Deductible values vary based on the coverage, insurer, and how much you pay in premiums. Plans with lower premiums usually have higher deductibles. Here’s a quick look at why insurance policies have deductibles, an overview of health insurance deductibles, and how health insurance deductibles work.
A deductible is the amount you pay each year for most eligible medical services or medications before your health plan begins to share in the cost of covered services. You usually only need to pay the deductible once in a policy year.
The general rule is that if your policy comes with a high deductible, you’ll pay lower premiums every month or year because you’re responsible for more costs before coverage starts. On the other hand, higher premiums usually mean lower deductibles. In these cases, the insurance plan kicks in much quicker. After paying your deductible, you may still have to pay for co-insurance or co-payment.
Deductibles help insurance companies share costs with policyholders when they make claims. But there are two other reasons why companies use deductibles, including moral hazards and financial stability. A moral hazard lies in the risk that a policyholder may not act in good faith. A deductible mitigates that risk because the policyholder is responsible for a portion of the costs. In effect, deductibles serve to align the interests of the insurer and the insured so that both parties seek to mitigate the risk of catastrophic loss.
Additionally, deductibles can help ensure a measure of financial stability on the part of the insurer by reducing the severity of claims. A deductible provides a cushion between any given minimal loss and a truly catastrophic loss. This enables the insurer to respond properly to actual catastrophic losses from policyholders.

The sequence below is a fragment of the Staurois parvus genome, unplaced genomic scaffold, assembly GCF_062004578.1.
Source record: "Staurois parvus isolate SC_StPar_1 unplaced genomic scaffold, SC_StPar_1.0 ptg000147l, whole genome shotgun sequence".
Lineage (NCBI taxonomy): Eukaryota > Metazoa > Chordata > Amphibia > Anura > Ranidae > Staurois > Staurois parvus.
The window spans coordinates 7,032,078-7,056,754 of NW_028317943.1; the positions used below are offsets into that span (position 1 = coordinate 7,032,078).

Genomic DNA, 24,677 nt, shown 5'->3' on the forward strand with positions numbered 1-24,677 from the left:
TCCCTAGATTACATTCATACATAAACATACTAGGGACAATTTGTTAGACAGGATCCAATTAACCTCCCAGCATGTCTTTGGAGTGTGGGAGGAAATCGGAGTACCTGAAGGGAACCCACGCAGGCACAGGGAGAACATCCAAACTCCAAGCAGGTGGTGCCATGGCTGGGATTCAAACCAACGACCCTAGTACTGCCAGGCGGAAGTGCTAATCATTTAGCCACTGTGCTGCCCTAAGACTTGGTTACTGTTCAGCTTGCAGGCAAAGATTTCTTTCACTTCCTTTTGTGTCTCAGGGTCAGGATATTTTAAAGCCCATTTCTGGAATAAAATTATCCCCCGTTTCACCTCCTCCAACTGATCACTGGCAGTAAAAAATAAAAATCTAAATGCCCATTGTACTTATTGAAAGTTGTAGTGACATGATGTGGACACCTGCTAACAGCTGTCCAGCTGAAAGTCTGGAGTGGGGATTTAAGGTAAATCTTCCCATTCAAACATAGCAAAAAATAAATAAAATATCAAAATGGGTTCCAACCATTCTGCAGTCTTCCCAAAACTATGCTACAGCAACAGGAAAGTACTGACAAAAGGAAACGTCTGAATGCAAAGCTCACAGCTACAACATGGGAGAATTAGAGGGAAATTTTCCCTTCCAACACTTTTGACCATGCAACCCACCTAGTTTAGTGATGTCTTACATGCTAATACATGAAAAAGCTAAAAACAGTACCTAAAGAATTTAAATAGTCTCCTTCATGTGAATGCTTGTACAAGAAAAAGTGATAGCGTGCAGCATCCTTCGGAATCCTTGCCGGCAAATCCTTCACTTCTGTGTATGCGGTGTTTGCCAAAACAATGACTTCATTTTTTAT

A deductible is the initial amount you need to pay (once per policy year) for eligible health care services before your health insurance begins to pay. For example, if your health insurance plan includes an annual deductible of S$3,500, you must pay the first S$3,500 for your insured medical services before your plan starts to pay for your subsequent medical expenses.
Depending on your health plan, you may have a deductible and copays. A deductible is the amount you pay each year before your health plan begins to share in the cost of covered services. If your plan includes copays, you pay the copay flat fee at the time of service, and the remaining balance is covered by the insurance company. Depending on how your plan works, what you pay in copays may count toward meeting your deductible.
The amount of deductible varies according to the coverage, insurer, and how much you pay in premiums. Keep in mind, individual health insurance plans’ deductibles vary considerably; some may be as low as S$0.
Your deductible typically affects your premium, or the cost you pay for your policy. The higher your deductible, the lower your premium will likely be. The reason is, with a higher deductible, you’re taking greater responsibility for the expenses of a claim. Your insurance provider can help you find the right balance of deductibles and premium costs for your budget.
Insurers offer a range of deductibles, and you can typically choose the deductible that fits your needs. If you’re mostly healthy and don’t expect to need costly medical services during the year, you may choose a plan that has a higher deductible and lower premium. On the other hand, let’s say you have a medical condition that will require care. Or you have active children who play a lot of sports. A plan with a lower deductible and higher premium that pays for a greater percentage of your medical costs may be better for you.